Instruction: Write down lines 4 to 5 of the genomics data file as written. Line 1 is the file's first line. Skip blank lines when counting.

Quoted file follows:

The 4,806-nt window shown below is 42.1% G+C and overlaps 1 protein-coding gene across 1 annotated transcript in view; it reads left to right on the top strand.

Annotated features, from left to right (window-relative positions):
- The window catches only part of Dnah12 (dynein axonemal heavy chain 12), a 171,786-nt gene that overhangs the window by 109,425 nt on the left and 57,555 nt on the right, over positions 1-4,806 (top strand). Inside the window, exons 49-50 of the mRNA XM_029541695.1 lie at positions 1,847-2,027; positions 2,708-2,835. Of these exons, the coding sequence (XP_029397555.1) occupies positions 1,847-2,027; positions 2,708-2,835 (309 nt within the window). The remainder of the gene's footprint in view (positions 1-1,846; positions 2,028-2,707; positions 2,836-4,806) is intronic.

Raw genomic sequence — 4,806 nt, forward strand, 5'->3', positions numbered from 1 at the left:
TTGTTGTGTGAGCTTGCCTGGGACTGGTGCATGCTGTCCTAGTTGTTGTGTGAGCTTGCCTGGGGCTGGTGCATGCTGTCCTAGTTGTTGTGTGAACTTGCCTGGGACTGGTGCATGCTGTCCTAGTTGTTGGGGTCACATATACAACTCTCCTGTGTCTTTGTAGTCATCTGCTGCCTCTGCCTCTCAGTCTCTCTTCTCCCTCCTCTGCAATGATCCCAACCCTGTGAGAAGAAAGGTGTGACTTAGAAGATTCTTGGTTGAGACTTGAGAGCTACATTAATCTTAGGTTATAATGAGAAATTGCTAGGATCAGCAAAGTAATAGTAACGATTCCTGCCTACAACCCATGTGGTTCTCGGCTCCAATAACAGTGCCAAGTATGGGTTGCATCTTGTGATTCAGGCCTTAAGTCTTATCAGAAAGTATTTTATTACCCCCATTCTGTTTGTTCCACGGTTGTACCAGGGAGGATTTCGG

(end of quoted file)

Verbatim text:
Raw genomic sequence — 4,806 nt, forward strand, 5'->3', positions numbered from 1 at the left:
TTGTTGTGTGAGCTTGCCTGGGACTGGTGCATGCTGTCCTAGTTGTTGTGTGAGCTTGCCTGGGGCTGGTGCATGCTGTCCTAGTTGTTGTGTGAACTTGCCTGGGACTGGTGCATGCTGTCCTAGTTGTTGGGGTCACATATACAACTCTCCTGTGTCTTTGTAGTCATCTGCTGCCTCTGCCTCTCAGTCTCTCTTCTCCCTCCTCTGCAATGATCCCAACCCTGTGAGAAGAAAGGTGTGACTTAGAAGATTCTTGGTTGAGACTTGAGAGCTACATTAATCTTAGGTTATAATGAGAAATTGCTAGGATCAGCAAAGTAATAGTAACGATTCCTGCCTACAACCCATGTGGTTCTCGGCTCCAATAACAGTGCCAAGTATGGGTTGCATCTTGTGATTCAGGCCTTAAGTCTTATCAGAAAGTATTTTATTACCCCCATTCTGTTTGTTCCACGGTTGTACCAGGGAGGATTTCGG